Ex 5.2 – View Point

Choose a viewpoint, perhaps looking out of your window or from a café in the central square, and write down everything you can see. (OCA IAP)

I chose a car journey, in which I was a passenger in an hour long journey from my home to the Lake District. The window on the world was through a car windscreen or momentary glimpses through side windows as the car sped through the countryside.

Some things I noted:

  • Runners – sometimes in charity logo’d shirts. There is a large variety in runners, from those who look like they are newly seeking fitness or weight loss to those who look well conditioned. There is possibility of a street portrait project on the subject, perhaps running alongside the subjects to add the image of movement.
  • Signage – it seems that every 100 meters there is a road sign warning us of some hazard or direction. The signs have distinctive  typographics and colouring as well as featuring different symbols. The semiotics of road signs?
  • Motor bikes – I often notice reckless motor cycle riders, who seem to treat the road as a race track. Though is it only the annoying riders I notice, and there is perhaps more of a balance than my immediate impression? Bikes and riders – a portrait exercise as they rest at watering holes.
  • Clouds – cumulus in blue sky. Clouds often top of landscape photographs. What about a series of cloud-scape photos, bottomed off by the landscape?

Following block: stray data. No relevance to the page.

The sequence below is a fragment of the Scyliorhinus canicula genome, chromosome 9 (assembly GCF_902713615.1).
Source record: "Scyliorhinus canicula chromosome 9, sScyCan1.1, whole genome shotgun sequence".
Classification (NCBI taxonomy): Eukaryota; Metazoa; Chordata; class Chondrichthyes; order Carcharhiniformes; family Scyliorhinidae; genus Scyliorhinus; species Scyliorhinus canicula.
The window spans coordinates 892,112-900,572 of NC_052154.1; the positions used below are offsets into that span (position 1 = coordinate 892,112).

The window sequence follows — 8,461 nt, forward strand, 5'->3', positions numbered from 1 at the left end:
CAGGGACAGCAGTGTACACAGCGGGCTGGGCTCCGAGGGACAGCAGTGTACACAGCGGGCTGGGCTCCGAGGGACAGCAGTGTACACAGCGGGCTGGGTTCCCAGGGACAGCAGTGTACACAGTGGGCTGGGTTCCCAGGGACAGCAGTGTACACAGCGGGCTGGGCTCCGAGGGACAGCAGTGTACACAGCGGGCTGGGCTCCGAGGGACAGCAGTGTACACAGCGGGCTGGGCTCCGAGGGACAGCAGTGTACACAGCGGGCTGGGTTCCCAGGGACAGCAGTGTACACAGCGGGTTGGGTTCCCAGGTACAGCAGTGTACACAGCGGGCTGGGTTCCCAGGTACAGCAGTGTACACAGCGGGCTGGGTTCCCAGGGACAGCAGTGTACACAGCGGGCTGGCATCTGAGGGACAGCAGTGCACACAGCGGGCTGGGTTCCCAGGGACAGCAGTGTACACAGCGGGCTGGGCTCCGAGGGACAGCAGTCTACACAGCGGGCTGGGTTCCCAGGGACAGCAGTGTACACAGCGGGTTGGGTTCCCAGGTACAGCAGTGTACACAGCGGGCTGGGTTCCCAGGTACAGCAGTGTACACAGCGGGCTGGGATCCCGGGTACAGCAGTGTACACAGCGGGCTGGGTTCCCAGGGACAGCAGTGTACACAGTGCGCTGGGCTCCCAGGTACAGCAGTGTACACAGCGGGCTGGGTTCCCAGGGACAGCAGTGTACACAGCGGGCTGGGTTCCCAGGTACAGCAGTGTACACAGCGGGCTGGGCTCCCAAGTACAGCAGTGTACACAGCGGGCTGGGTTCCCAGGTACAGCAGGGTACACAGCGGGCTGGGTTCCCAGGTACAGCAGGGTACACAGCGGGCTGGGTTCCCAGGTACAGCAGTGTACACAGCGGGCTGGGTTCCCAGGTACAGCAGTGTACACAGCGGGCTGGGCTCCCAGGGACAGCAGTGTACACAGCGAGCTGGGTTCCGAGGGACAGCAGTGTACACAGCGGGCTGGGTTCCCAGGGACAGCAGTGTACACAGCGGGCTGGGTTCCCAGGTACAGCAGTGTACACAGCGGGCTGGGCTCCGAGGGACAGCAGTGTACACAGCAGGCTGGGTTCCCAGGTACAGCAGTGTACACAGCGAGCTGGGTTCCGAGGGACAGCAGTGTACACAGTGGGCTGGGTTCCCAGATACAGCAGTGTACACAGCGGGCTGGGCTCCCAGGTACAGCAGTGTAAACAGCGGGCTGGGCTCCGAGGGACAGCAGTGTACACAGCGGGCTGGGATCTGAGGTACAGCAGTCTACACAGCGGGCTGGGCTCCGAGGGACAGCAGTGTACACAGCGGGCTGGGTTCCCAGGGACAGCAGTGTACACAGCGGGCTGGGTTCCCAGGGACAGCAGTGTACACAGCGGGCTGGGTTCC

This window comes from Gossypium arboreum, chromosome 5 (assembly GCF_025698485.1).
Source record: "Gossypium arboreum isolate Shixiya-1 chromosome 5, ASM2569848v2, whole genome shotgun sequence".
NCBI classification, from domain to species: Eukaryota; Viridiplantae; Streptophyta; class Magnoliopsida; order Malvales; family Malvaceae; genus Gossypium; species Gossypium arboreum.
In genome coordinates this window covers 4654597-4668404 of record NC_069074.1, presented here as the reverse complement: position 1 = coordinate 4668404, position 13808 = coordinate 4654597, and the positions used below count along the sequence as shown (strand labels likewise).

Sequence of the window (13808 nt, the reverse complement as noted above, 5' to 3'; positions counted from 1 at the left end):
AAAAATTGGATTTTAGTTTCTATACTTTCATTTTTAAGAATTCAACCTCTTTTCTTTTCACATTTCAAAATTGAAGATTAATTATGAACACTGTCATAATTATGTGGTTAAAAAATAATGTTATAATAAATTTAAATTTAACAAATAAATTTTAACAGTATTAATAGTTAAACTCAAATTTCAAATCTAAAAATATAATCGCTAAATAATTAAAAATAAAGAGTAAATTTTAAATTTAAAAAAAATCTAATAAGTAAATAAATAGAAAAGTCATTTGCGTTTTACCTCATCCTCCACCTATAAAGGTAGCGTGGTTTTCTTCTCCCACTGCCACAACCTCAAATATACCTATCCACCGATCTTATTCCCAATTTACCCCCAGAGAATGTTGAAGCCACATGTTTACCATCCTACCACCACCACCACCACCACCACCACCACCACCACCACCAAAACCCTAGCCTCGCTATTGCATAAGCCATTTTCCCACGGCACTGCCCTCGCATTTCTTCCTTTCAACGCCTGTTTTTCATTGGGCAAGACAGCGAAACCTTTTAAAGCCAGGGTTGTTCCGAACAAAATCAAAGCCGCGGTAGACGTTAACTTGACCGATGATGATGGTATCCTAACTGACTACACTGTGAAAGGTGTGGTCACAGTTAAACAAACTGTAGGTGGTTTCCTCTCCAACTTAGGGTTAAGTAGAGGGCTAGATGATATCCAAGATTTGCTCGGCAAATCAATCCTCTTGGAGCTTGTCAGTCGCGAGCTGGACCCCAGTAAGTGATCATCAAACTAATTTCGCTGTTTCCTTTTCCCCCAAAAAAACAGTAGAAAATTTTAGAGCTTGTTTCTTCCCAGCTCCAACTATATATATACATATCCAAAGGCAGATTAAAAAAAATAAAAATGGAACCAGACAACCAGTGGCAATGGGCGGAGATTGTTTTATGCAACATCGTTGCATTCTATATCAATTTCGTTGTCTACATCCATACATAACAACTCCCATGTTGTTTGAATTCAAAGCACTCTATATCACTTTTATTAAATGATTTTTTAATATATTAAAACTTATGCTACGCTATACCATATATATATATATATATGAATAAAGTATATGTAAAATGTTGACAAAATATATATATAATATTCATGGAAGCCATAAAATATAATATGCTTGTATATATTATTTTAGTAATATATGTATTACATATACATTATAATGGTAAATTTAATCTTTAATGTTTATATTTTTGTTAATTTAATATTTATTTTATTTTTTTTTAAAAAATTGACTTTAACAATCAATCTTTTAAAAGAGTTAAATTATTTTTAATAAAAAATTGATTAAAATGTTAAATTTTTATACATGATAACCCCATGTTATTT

• Trees – still mostly bare at the end of March. Reminded me of my annual disappointment in March’s weather, always expecting it to be better than it is. A project around what a certain month means to me, or even what each month means?
  • Walkers holding hands, with muddy boots – a less offensive group than the bikers (actually completely inoffensive).Walkers are everywhere in the countryside – how about joining a group of walkers as an out-side, looking in project.
  • Red phone boxes – I read recently that BT are planning to remove many phone boxes because of the lack of use – extinction? The Yorkshire Dales National Park is raising objections to this for boxes located in the remote areas of the Dales, where there is sometimes no mobile phone coverage. A documentary project
  • Country pubs – in the tourist areas these seem to be thriving, but I still hear of pubs closing through lack of custom. Pubs are a topic close to my heart. What is the real fate of this national institution?
  • Car interior. Black plastics sat nav tracking. Not immediately interesting, but how much time do we spend in these moulded interiors. What tricks of style are used to appeal to consumers. What do people like or dislike about the interior of the cars they select.
  • Rolling hills and drystone walls – Yorkshire Dales country side. A history of drystone walls and walling, dating back centuries – there are around 5000 miles of them, and they’re some of the oldest man-made features of the landscape.
  • Traditional housing – all similar but more character – local materials blend with landscape. The architecture of the Dales? Traditional verses any modern incursions.

What is clear from this exercise is that there are potential photography projects all around, without looking very far. Time is more scarce than ideas.

Ex 5.3 Journey

Recently, I’ve not had as much business travel and my journey has often been around my home-office, which is also partly a construction site. For these images, I’ve slowed up my process and used a tripod and long exposure to photograph in available light. My recently purchased light meter was used to measure exposure times across the high contrast scenes and a compromise exposure selected.

click on image for gallery view

Ex 5.1

Create a set of still-life pictures showing traces of life without using people. (OCA, IAP)